Sealed lead acid chemistry is the grand old workhorse in the stable of rechargeables. The sealed lead acid battery is your typical car battery, a series of plates in a solid case covered in sulphuric acid. Very tough chemistry for these applications (cars, motorcycles, emergency lighting systems for apartments buildings etc.) They last a long time under severe conditions (just think about your car battery) – a very reliable technology that will be with us for many years to come. Some lead acid batteries now have a gel inside instead of acid, which makes them a little less volatile. They are normally 12 volts or 6 volts in varying amperages. They are also used extensively in emergency lighting systems.

General Tips on Batteries Storage

Batteries should be kept in a cool, dry place away from hazards such as metal touching contacts and excessive heat. Some people store alkaline batteries in their refrigerator and there are mixed opinions about the wisdom and benefits of this. One theory is that the batteries, being cold, will not drain anywhere near as quickly while not in use. However, the refrigerator does have a lot of moisture and, of course, those metal racks could cause problem. And, is it a good idea to have batteries around food? Well, only if they are wrapped very carefully in vapor-proof packaging, otherwise the battery will dry out in the refrigerator environment and die prematurely.

Also, when taken out of the refrigerator, they should be allowed to warm up prior to use. Similarly, batteries in the glove compartment of your car can experience extreme heat in summer, which will dry out the battery quite quickly rendering them useless just when you need them (Murphy’s Law).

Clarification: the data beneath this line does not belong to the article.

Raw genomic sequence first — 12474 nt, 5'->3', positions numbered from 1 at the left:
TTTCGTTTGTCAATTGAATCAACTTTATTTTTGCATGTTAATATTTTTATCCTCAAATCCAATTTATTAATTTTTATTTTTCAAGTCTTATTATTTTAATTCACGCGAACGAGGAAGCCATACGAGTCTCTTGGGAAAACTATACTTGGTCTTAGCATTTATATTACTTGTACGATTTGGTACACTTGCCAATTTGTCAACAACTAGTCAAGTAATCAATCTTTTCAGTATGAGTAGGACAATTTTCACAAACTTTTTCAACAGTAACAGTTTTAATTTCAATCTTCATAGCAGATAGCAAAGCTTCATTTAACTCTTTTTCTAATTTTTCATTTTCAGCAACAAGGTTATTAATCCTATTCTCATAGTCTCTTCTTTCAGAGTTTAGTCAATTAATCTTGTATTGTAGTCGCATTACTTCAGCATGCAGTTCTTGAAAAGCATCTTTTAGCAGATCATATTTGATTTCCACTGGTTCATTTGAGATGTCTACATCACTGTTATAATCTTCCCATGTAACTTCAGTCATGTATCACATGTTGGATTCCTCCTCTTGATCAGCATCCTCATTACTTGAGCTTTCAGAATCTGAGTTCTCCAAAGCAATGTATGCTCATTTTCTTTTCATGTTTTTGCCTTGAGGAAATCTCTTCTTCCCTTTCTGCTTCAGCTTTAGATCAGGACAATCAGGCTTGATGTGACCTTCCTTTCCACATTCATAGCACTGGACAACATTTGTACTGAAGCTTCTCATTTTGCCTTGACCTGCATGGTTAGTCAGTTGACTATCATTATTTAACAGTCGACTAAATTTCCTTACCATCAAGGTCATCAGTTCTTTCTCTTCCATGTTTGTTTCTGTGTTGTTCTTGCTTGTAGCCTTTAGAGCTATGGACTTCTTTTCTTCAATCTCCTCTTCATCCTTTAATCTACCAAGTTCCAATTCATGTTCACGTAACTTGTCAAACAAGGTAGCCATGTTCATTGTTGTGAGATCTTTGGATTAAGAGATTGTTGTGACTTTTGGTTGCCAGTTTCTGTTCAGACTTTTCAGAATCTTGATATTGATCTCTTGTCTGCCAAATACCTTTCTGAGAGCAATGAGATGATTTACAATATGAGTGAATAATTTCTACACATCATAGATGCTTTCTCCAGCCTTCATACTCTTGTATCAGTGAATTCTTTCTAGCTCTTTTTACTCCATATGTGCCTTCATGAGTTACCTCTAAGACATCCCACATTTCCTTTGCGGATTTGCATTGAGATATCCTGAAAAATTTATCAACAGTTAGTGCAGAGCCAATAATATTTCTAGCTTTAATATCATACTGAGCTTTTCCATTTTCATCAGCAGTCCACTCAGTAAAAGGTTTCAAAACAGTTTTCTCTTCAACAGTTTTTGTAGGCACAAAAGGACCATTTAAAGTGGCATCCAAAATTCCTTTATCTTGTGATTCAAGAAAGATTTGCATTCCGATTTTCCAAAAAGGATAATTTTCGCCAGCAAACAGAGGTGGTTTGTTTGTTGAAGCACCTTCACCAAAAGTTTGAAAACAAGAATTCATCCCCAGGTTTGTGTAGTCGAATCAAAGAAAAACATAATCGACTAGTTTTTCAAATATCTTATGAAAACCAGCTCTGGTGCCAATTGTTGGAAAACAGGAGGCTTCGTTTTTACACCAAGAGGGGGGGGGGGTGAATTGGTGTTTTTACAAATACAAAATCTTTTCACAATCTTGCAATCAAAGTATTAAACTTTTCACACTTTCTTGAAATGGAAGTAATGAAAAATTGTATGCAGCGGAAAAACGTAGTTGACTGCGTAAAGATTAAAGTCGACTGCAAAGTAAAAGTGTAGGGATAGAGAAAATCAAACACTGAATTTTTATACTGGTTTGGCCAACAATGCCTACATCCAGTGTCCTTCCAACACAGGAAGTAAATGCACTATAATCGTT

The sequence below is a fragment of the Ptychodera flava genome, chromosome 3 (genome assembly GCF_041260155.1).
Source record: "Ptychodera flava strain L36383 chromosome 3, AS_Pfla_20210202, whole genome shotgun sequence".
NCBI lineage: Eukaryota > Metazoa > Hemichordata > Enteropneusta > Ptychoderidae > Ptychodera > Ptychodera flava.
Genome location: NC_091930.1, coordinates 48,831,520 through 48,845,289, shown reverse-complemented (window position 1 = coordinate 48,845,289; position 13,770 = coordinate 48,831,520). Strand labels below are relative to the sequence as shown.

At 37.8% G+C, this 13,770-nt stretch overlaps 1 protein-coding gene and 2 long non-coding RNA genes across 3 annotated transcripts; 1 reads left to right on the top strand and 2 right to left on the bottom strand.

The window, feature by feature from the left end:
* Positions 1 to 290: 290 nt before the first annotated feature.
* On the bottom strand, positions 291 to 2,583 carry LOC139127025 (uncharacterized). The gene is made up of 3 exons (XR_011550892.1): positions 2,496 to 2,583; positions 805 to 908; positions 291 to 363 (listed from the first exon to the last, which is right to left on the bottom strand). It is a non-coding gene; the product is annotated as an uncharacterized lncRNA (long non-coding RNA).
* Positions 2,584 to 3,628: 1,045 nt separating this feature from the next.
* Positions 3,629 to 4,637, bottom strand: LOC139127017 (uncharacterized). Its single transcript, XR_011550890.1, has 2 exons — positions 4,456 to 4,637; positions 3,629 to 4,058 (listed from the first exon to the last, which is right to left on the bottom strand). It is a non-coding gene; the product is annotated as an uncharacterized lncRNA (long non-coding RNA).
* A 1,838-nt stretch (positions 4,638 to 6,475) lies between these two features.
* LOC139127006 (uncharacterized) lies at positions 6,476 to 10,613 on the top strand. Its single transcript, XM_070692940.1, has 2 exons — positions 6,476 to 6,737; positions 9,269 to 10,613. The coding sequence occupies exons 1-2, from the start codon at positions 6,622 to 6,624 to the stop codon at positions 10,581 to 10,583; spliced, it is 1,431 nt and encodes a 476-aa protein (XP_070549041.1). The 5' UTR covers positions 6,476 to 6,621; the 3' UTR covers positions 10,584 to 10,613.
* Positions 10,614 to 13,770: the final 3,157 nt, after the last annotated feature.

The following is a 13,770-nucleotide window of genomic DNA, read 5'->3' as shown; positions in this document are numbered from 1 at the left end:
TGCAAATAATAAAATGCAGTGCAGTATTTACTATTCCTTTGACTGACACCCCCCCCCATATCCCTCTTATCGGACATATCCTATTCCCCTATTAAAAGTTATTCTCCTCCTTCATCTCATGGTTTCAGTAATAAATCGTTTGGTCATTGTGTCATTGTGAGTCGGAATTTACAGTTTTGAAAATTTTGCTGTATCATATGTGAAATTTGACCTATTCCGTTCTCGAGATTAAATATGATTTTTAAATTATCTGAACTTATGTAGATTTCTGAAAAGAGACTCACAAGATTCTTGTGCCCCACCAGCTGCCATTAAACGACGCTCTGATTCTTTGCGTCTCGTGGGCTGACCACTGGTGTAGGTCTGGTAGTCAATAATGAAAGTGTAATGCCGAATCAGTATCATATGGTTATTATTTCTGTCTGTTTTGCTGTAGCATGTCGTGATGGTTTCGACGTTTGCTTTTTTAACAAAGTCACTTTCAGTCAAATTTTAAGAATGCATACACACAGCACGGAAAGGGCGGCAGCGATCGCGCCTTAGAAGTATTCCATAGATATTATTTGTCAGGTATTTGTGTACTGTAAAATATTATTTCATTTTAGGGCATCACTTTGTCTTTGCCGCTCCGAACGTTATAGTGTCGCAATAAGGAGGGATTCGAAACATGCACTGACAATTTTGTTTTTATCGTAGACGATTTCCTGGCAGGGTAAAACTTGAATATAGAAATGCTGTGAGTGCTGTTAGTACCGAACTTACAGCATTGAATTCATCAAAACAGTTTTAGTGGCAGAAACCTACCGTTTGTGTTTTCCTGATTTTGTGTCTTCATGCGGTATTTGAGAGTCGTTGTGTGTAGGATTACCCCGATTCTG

Just a further reminder, nickel cadmium batteries can develop what is called ‘memory effect’ if they are not charged and discharged adequately. For all you technical buffs out there this is how it works:

Memory effect is caused by the gathering of bubbles of gas on the cell plates of the battery, when the battery is not adequately charged or discharged. These gas bubbles cling to the battery plates and, of course, reduce the actual area on the plate surface, which reduces their capacity. Also, chemical crystals build-up, and can cause the same problem. Therefore if you charge a battery for just three hours a number of times, when it’s capable of absorbing a six hour charge, it will eventually develop a ‘memory,’ locking it into that level of capacity providing only 3 hours run time. The way to avoid this condition is to fully drain the battery right down before fully charging once again. Be aware that the greatest danger with any type of rechargeable battery is overcharging. If you feel a battery getting hot, either whilst being charged or not, it should be discarded to avoid explosion and fire.
Stored batteries will self discharge at various rates depending on their electronchemical system.
• Generally speaking, alkaline batteries will discharge at approximately 2% per year, while zinc carbon (heavy duty) batteries will release about 4% a year.
• Lithium batteries are very stable and can last up to ten years and beyond in a suitable storage situation, losing only 1% power per year.
• Rechargeable batteries, however, drain very quickly in a storage situation – from between 10% to 25% per month.